DOE awards electric grid grants

The US Energy Department will provide more than $10m for projects that will improve the reliability and resiliency of the US electric grid, and facilitate quick and effective response to grid conditions.

Strengthening and expanding the electric system is a priority for the solar and wind industries and states in order to promote renewable energy development.

DOE’s investment will help further the deployment of advanced software that works with synchrophasor technology to better detect quickly-changing grid conditions and improve day-to-day grid reliability.

A synchrophasor, or phasor measurement unit, is a device which measures the electrical waves on an electricity grid using a common time source for synchronization. Time synchronization allows synchronized real-time measurements of multiple remote measurement points on the grid.

“Through advanced sensors and monitoring devices, US utilities now have unprecedented insight into the power grid – helping industry make decisions that may prevent power outages before they happen and adeptly respond to changing grid conditions without disruption,” says Patricia Hoffman, assistant secretary for DOE’s Office of Electricity Delivery and Energy Reliability.

“By partnering with utilities and software developers, the Energy Department can help the U.S. electric industry maintain more reliable and resilient power systems.”

By creating software that analyzes and visualizes the complex data captured by synchrophasors, these projects will help industry better leverage this new technology and maintain a strong and reliable power grid.

*Pacific Gas & Electric, $2.9m DOE investment; $3.9m recipient cost-share. California utility will leverage its existing synchrophasor software applications to further improve data quality validation and security, strengthen system-wide indicators, speed system restoration and advance its ability to conduct post-event analysis.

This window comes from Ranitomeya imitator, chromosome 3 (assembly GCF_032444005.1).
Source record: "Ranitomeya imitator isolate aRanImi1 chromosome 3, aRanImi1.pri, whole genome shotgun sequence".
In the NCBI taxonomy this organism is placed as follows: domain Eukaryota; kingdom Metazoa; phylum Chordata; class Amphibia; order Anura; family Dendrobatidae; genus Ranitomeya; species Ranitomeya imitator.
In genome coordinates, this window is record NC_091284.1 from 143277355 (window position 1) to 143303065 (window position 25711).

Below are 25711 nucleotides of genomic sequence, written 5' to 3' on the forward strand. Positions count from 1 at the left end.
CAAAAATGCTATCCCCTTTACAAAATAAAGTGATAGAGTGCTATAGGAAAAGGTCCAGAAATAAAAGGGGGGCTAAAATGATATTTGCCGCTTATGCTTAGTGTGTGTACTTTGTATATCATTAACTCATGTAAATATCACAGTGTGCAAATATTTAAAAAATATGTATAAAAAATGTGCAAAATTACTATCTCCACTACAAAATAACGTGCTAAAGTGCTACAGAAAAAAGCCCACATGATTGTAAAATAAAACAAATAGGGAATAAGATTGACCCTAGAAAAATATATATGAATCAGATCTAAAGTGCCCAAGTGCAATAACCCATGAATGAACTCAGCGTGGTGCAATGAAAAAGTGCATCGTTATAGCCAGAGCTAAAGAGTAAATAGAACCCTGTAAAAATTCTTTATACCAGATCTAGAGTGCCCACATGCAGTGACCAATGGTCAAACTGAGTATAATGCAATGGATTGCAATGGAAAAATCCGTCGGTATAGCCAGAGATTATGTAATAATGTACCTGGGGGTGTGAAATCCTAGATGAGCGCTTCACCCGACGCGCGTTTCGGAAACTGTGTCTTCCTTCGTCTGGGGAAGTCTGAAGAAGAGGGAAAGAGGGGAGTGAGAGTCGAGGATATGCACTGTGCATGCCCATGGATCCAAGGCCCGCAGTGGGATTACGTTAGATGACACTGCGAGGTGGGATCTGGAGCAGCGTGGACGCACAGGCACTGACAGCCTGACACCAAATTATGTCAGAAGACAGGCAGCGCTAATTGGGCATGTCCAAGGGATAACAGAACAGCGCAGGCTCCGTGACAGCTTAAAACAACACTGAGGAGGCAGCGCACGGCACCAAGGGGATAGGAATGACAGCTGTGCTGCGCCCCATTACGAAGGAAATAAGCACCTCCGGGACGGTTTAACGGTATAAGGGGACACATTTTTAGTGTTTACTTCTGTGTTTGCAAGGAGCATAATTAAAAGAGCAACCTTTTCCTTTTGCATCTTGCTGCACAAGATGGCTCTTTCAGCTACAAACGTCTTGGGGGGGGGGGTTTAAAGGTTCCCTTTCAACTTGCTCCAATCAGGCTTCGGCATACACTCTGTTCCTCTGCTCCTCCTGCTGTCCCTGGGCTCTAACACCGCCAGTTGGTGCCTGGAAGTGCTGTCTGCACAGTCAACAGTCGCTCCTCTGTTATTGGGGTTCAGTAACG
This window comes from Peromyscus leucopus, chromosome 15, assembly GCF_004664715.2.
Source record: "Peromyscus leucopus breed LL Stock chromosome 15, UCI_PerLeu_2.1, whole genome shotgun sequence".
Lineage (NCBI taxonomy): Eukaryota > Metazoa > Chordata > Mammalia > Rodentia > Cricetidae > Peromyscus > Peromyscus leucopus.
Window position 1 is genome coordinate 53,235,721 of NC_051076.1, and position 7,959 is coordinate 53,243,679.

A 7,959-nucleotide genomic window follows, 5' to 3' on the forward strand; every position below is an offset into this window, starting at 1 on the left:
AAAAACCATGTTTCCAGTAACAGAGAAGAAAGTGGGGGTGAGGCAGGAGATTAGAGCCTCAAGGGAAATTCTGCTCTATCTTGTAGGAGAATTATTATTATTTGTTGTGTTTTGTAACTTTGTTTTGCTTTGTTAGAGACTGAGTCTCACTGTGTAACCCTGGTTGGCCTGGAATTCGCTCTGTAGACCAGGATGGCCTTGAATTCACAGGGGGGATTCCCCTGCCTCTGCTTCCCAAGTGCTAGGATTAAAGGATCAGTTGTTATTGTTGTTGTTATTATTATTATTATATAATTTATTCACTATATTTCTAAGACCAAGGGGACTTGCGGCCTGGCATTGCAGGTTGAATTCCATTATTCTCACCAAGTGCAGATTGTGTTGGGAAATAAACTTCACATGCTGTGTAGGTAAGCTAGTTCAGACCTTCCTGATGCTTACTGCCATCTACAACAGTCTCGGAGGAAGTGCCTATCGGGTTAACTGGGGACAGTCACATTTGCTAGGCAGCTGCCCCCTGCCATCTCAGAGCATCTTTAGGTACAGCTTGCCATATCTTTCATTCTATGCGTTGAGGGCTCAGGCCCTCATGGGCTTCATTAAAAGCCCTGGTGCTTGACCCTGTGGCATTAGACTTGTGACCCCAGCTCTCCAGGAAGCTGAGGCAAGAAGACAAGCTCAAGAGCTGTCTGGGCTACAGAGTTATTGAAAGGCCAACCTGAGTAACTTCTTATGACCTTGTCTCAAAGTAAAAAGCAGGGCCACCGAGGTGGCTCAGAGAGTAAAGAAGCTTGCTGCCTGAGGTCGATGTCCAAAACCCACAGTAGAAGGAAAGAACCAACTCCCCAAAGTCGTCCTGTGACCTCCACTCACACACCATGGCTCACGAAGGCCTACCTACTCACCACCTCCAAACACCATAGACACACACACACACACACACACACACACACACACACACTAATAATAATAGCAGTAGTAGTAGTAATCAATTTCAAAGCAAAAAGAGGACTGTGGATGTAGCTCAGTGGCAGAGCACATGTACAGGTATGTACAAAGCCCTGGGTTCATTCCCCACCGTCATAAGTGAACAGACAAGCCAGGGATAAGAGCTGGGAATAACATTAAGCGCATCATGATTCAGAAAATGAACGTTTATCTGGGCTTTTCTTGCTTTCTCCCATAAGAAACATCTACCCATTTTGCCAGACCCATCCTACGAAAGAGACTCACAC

*Quanta Technology, $998,920 DOE investment; $1 million recipient cost-share. North Carolina firm will work with the New York Power Authority to develop and test a new software application that uses data from synchrophasors and other sensors simultaneously to provide fast, reliable and detailed visibility into the utility’s grid conditions.

*Electric Power Group of California, $908,613 DOE investment; $931,788 recipient cost-share. Company will expand grid operator training by developing additional simulator software to teach operators how to use synchrophasor data and incorporate these resources and tools into broader grid operations.  The new software module will be demonstrated and tested by the Electric Reliability Council of Texas and Southern California Edison.

*Burns and McDonnell, $1.4m DOE investment; $1.5m recipient cost-share. Located in Kansas City, Missouri, the engineering company will develop software that uses synchrophasor data to monitor and analyze grid conditions in real-time. It will work with Southern Company to test the software at one of its control centers.

*Hawaiian Electric Company, $500,000 DOE investment; $500,000 recipient cost-share. It will incorporate synchrophasor data into its transmission and distribution modeling and system-wide data analysis efforts. The project will also evaluate new visualization techniques that use synchrophasor data to inform grid modernization activities.

*Peak reliability, $3.9m DOE investment; $4.8m recipient cost-share. Peak serves as the reliability coordinator in 14 western US states, British Columbia, and the northern portion of Baja California, Mexico. Through this project, Peak will use synchrophasors to develop automated controls and improve grid condition data delivery and quality.